A small three-storey tenement block of twelve homes (since demolished) had been built in Coombe Street in 1924 and a Housing Subcommittee was set up in January 1932 to investigate the viability of flats in the inner-city. In Exeter, where schemes had of necessity to be small, there were no economies of scale and no savings to be made but some rather bijou two-storey flats (some surviving) were built to the west of Fore Street. In all, of those 2200 interwar council homes, just 44 were flats.
Walking those same streets now, of course, much has changed, not least as a result of the bombing raids which devastated central Exeter in May 1942. Some 1500 homes were destroyed, another 2700 severely damaged; 161 people lost their lives. Post-war Exeter faced new problems of rebuilding but the success, failure and aborted hopes of that ‘Exeter Phoenix’ form another story. (11)
The narrative of interwar Exeter is less dramatic but it’s a reminder of a time when our duty to provide decent homes for those who needed them was widely accepted across the political spectrum. Those efforts were imperfect, the results unspectacular perhaps, but they provided good, secure and affordable homes for many.
(1) Alderman W Thompson, Housing Up-To-Date (1907) and Exeter City Council, Workmen’s Dwellings Committee minutes, March 13 1907
(2) Housing and Town Planning Committee minutes, May 26 1914
(3) Housing and Town Planning Committee minutes, October 23 1917
(4) Housing and Town Planning Committee minutes, May 7 1919
(5) ‘Building Rings and Housing’, The Times, November 30 1923; the Federation’s response came in a letter from EC Lea (president of the Exeter Master Builders’ Federation) in The Times, December 3 1923; and the Ministry of Health’s comment in The Times, December 3 1923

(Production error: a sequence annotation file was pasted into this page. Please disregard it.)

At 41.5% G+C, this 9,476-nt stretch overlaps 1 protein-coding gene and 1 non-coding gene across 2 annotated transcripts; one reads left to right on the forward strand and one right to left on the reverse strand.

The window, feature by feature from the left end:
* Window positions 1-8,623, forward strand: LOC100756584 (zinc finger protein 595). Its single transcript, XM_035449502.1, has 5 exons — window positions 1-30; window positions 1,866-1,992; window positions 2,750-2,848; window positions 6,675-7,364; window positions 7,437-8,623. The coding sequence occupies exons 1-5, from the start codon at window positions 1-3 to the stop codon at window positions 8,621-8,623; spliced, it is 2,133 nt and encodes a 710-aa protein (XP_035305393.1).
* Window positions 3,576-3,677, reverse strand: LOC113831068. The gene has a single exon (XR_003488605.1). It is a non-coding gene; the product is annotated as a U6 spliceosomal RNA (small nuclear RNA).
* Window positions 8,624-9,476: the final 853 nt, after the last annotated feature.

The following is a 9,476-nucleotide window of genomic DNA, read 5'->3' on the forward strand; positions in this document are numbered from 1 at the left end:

(6) ‘Rebuilding plan for old Exeter council homes’, Exeter Express and Echo, February 24 2016
(7) City of Exeter, ‘Housing. Opening of 2000th Post-War Municipal House by Right Honourable Sir Kingsley Wood, 9 March 1937’
(8) Miss K Barber, ‘The Development of Burnthouse Lane’ (1990). Unpublished manuscript in the Devon Archives and Local Studies Service. You’ll find more detail on the early Burnthouse Lane Estate on the Exeter Memories website.
(9) Quoted in Bob Morley, Sam Davies, County Borough Elections in England and Wales, 1919–1938: A Comparative Analysis: Volume 4: Exeter – Hull (2013)
(10) Steele-Perkins, June 1932, quoted in Julia Frances Neville, Explaining Variations in Municipal Hospital Provision in the 1930s: A Study of Councils in the Far South West, PhD in Politics, University of Exeter, 2009
(11) Catherine Flinn, ‘“Exeter Phoenix”: Politics and the Rebuilding of a Blitzed City’, Southern History, vol 30, 2008
mag simms said: